Changes in application of the rules
The applications by Statewatch’s editor have so far contributed to three changes in the way the Council interprets the rules of public access to documents. The Code of access has been in place since December 1993 but it was not until 27 February this year that the Council published a scale of charges to be made to applicants for documents. This is intended to deter people asking for too many documents but at least it is straightforward. The second change is signalled in the letter from Mr Bersani, for the European Union Presidency, on …… The Council does not defend the practice of arbitrarily deciding what to send an applicant under what is called a “fair solution” on the grounds that they have asked for “a very large number of documents” when the Council’s rules refer to “a very large document” (clearly referring to a document of more than say 30 pages). The third and most important change appears to have occurred between 7 June and 13 June. Tony Bunyan received a letter sent on 7 June saying – for the third time – he could have access to a set of documents but would have to “consult” them in Brussels and he would be charged for the photocopies. At a seminar on “Openness and Transparency” organised by the Socialist Group of MEPs held in the European Parliament on 13 June Mr Brunmayr announced that applicants would not longer have to come to Brussels to “consult” documents but could instead be sent them with a bill. The use of the provision in the Code of access allowing the Council to require an applicant to go to Brussels to get documents they had been given access to was intended to “deter” people asking for a large number of documents. When Tony Bunyan went, on two occasions, to the European Council building in Brussels to photocopy the documents he had been allowed to “consult” it became clear their policy of “deterrence” was not working. Tony Bunyan commented on the struggle to get access to Council documents on the “third pillar”: “fighting secrecy is only a means to an end, not an end in itself. The point is to bring out into the open decisions which have been taken that affect the civil liberties of EU citizens and the rights of migrants trying to enter the EU or who are being held in camps across the EU.”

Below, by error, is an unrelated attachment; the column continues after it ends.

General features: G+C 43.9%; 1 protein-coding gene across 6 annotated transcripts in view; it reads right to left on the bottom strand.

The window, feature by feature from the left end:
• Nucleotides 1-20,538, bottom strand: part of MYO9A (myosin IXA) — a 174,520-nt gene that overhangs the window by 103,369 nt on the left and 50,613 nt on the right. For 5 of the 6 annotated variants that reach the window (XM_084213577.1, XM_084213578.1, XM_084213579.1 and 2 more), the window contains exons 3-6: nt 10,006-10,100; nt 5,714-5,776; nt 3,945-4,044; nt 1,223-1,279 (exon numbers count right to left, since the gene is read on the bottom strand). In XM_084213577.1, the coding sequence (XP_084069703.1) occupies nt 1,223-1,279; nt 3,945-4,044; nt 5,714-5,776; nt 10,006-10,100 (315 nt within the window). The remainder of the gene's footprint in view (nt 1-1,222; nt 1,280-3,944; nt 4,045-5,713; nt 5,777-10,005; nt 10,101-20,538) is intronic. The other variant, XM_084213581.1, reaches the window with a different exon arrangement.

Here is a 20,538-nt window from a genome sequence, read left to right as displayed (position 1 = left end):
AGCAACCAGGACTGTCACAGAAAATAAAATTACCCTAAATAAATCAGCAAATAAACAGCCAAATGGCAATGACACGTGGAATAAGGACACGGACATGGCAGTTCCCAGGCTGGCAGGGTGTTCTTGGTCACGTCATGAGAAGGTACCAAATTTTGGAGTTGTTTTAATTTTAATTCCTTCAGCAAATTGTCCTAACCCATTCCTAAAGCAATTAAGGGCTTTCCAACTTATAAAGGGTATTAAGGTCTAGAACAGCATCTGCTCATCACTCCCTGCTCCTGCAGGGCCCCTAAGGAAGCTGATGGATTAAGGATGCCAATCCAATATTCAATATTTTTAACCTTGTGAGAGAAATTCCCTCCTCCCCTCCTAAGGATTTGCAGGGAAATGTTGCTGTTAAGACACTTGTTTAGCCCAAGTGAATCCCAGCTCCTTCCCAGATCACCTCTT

Press release, Industry Council, Brussels 20 May 1996. Mr Pierluigi BERSANI in the Chair for the Italian Presidency:
Public access to documents
The Council gave its agreement, with the Danish, Irish, Greek, Netherlands, Finnish, Swedish and United Kingdom delegations voting against, to the reply to be given to a request for Council documents submitted by Tony Bunyan. The Belgian, Danish, French, Swedish and Finnish delegations gave the following explanations for their votes:
Explanation of vote by the Danish and Swedish delegations
“The Danish and the Swedish delegations cannot endorse the content of the reply. They disagree with the interpretation of the term “repeat application” contained In Article 3(2) of the Council Decision as they consider that the term must be particularly intended for cases where the same applicant requests access to the same document on more than one occasion.
On an overall assessment of the circumstances of the case, the Danish and the Swedish Delegations therefore cast a negative vote.
The Danish and the Swedish delegations request that the result of the vote and this statement be published.”
Explanation of vote by the Belgian and French delegations
“The Belgian and French delegations support the draft reply and the interpretation contained therein of the concept of “repeat applications”.
They consider that the applications by Mr Bunyan are repeat applications, that they are contrary to the spirit of the 1993 decision and that they abuse the good faith of the Council in its willingness to be transparent. They accordingly consider the reply to he “fair” within the meaning of the 1993 decisions.”
Explanation of vote by the Finnish delegation
“Finland does not agree with the content of the reply.
Finland does not consider Mr Bunyan’s request as a repeat application. It should have been treated as an ordinary request.
Finland therefore votes against.”